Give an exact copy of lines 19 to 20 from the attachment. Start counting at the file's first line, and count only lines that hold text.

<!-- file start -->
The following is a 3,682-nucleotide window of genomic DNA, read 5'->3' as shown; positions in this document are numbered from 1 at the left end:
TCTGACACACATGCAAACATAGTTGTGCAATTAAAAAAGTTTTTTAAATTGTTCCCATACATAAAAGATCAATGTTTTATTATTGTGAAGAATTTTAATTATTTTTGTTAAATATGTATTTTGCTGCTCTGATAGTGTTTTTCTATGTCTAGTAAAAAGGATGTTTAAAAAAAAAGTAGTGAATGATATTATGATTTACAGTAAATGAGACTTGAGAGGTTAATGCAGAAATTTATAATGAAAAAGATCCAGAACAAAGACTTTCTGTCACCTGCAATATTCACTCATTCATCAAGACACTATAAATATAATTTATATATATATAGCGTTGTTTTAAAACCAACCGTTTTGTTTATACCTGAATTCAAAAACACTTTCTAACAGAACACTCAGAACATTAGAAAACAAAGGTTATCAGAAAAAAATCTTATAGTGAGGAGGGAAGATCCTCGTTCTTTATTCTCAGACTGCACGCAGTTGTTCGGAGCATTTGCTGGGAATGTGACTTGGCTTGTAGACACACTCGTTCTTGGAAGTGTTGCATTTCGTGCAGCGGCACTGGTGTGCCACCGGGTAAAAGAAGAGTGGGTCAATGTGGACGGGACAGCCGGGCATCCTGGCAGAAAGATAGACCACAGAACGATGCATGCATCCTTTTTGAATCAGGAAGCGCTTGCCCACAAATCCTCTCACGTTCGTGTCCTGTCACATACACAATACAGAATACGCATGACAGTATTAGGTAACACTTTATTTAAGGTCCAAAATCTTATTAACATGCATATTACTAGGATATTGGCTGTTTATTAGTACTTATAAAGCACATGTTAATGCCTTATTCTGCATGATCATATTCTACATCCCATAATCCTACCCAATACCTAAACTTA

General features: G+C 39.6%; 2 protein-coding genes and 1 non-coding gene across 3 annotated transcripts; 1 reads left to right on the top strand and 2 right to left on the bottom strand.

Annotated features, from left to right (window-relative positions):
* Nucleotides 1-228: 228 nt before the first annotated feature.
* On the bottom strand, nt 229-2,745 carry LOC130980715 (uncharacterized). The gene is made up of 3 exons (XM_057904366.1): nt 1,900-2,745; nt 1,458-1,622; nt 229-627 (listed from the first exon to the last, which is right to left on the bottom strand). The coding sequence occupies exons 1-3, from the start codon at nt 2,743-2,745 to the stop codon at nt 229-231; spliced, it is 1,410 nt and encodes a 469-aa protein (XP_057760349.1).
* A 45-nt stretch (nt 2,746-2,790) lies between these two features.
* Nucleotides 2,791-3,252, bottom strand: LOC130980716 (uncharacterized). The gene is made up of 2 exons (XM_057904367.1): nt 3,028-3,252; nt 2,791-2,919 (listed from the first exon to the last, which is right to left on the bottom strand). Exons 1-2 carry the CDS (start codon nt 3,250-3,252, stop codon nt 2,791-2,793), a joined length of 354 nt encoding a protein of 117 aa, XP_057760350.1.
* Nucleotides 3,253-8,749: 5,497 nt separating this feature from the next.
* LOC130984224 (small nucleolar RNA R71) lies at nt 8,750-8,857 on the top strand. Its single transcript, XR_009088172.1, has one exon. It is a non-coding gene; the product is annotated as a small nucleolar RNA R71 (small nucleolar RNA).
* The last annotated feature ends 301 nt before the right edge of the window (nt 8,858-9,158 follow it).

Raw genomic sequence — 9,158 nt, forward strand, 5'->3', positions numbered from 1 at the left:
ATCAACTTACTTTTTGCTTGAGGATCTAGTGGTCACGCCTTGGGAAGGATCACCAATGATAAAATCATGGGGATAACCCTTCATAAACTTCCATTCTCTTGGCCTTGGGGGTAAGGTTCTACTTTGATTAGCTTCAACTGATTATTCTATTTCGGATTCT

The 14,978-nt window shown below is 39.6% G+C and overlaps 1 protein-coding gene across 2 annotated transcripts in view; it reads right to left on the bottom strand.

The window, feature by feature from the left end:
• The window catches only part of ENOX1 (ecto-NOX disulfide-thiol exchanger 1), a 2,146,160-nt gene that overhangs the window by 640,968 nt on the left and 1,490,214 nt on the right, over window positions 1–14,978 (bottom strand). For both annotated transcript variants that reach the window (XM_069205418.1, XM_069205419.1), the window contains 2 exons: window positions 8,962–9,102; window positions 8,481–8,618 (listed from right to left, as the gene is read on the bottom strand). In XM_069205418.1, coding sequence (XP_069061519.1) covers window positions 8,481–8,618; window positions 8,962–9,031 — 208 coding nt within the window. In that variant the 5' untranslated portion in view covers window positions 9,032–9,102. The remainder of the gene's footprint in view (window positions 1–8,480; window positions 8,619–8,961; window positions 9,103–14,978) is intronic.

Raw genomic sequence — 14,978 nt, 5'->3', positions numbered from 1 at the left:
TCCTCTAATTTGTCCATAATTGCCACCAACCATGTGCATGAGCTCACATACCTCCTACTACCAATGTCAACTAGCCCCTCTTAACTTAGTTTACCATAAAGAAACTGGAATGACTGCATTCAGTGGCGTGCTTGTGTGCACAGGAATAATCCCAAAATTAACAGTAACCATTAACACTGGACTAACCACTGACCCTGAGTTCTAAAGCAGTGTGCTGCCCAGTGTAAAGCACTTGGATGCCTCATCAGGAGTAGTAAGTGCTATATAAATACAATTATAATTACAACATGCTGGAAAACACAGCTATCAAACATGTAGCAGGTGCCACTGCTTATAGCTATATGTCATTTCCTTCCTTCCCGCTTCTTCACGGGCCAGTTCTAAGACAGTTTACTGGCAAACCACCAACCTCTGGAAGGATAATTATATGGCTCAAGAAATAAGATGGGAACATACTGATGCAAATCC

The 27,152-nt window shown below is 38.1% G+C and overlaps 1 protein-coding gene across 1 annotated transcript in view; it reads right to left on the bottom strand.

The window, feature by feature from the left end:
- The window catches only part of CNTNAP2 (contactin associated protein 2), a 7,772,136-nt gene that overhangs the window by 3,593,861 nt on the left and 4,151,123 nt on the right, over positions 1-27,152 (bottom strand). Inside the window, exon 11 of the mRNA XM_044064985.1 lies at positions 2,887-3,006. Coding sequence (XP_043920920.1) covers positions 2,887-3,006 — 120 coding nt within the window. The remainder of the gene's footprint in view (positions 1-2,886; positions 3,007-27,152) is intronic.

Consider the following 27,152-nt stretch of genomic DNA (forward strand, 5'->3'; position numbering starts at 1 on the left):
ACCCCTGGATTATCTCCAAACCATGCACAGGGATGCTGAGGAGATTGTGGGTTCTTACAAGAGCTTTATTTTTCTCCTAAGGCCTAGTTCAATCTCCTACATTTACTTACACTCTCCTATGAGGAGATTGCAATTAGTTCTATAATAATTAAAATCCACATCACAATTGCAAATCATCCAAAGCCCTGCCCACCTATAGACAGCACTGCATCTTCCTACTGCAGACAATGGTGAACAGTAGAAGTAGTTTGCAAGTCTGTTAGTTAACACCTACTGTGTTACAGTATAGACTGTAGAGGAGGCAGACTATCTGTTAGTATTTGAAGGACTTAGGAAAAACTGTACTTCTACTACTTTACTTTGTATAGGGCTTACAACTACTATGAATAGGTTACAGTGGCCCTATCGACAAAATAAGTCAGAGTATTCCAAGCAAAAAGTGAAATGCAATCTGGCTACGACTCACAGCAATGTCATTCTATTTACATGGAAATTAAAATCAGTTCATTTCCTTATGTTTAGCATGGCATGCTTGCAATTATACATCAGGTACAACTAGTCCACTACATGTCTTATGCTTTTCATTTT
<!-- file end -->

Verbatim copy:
The 27,152-nt window shown below is 38.1% G+C and overlaps 1 protein-coding gene across 1 annotated transcript in view; it reads right to left on the bottom strand.

The window, feature by feature from the left end: